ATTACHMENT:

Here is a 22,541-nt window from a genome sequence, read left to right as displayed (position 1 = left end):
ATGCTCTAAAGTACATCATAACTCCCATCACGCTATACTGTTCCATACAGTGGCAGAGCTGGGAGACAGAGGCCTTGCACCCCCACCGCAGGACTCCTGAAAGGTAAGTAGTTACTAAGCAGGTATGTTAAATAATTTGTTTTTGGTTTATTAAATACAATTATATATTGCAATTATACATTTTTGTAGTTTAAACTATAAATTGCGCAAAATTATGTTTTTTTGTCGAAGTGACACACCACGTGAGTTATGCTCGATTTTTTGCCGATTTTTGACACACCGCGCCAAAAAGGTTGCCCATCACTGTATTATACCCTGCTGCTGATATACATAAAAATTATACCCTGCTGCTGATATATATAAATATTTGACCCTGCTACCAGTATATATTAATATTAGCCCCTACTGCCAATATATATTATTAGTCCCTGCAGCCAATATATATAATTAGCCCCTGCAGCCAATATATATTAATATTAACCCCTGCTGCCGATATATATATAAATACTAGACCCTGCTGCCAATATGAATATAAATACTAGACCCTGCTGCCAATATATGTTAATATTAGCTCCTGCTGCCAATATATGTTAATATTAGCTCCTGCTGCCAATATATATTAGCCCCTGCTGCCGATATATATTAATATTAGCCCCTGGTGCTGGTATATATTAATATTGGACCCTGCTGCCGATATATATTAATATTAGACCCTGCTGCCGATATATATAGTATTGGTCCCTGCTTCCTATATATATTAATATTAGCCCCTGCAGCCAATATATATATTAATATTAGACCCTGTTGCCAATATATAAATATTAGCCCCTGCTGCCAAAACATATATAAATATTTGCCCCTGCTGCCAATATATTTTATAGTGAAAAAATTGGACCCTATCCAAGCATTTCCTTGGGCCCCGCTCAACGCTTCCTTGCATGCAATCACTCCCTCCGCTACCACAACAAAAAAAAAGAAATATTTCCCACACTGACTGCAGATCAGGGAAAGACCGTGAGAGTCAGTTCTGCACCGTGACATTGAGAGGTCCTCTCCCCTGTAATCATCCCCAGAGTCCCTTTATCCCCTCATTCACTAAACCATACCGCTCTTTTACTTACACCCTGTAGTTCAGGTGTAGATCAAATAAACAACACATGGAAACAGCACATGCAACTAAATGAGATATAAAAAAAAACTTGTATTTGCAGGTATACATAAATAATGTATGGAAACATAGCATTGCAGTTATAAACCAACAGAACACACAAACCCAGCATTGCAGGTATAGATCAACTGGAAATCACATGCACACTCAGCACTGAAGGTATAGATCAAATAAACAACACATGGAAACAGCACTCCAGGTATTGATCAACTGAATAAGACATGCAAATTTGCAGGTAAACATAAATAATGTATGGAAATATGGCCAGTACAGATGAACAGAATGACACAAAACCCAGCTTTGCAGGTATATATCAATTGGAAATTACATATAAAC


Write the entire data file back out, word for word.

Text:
Here is a 22,541-nt window from a genome sequence, read left to right as displayed (position 1 = left end):
ATGCTCTAAAGTACATCATAACTCCCATCACGCTATACTGTTCCATACAGTGGCAGAGCTGGGAGACAGAGGCCTTGCACCCCCACCGCAGGACTCCTGAAAGGTAAGTAGTTACTAAGCAGGTATGTTAAATAATTTGTTTTTGGTTTATTAAATACAATTATATATTGCAATTATACATTTTTGTAGTTTAAACTATAAATTGCGCAAAATTATGTTTTTTTGTCGAAGTGACACACCACGTGAGTTATGCTCGATTTTTTGCCGATTTTTGACACACCGCGCCAAAAAGGTTGCCCATCACTGTATTATACCCTGCTGCTGATATACATAAAAATTATACCCTGCTGCTGATATATATAAATATTTGACCCTGCTACCAGTATATATTAATATTAGCCCCTACTGCCAATATATATTATTAGTCCCTGCAGCCAATATATATAATTAGCCCCTGCAGCCAATATATATTAATATTAACCCCTGCTGCCGATATATATATAAATACTAGACCCTGCTGCCAATATGAATATAAATACTAGACCCTGCTGCCAATATATGTTAATATTAGCTCCTGCTGCCAATATATGTTAATATTAGCTCCTGCTGCCAATATATATTAGCCCCTGCTGCCGATATATATTAATATTAGCCCCTGGTGCTGGTATATATTAATATTGGACCCTGCTGCCGATATATATTAATATTAGACCCTGCTGCCGATATATATAGTATTGGTCCCTGCTTCCTATATATATTAATATTAGCCCCTGCAGCCAATATATATATTAATATTAGACCCTGTTGCCAATATATAAATATTAGCCCCTGCTGCCAAAACATATATAAATATTTGCCCCTGCTGCCAATATATTTTATAGTGAAAAAATTGGACCCTATCCAAGCATTTCCTTGGGCCCCGCTCAACGCTTCCTTGCATGCAATCACTCCCTCCGCTACCACAACAAAAAAAAAGAAATATTTCCCACACTGACTGCAGATCAGGGAAAGACCGTGAGAGTCAGTTCTGCACCGTGACATTGAGAGGTCCTCTCCCCTGTAATCATCCCCAGAGTCCCTTTATCCCCTCATTCACTAAACCATACCGCTCTTTTACTTACACCCTGTAGTTCAGGTGTAGATCAAATAAACAACACATGGAAACAGCACATGCAACTAAATGAGATATAAAAAAAAACTTGTATTTGCAGGTATACATAAATAATGTATGGAAACATAGCATTGCAGTTATAAACCAACAGAACACACAAACCCAGCATTGCAGGTATAGATCAACTGGAAATCACATGCACACTCAGCACTGAAGGTATAGATCAAATAAACAACACATGGAAACAGCACTCCAGGTATTGATCAACTGAATAAGACATGCAAATTTGCAGGTAAACATAAATAATGTATGGAAATATGGCCAGTACAGATGAACAGAATGACACAAAACCCAGCTTTGCAGGTATATATCAATTGGAAATTACATATAAAC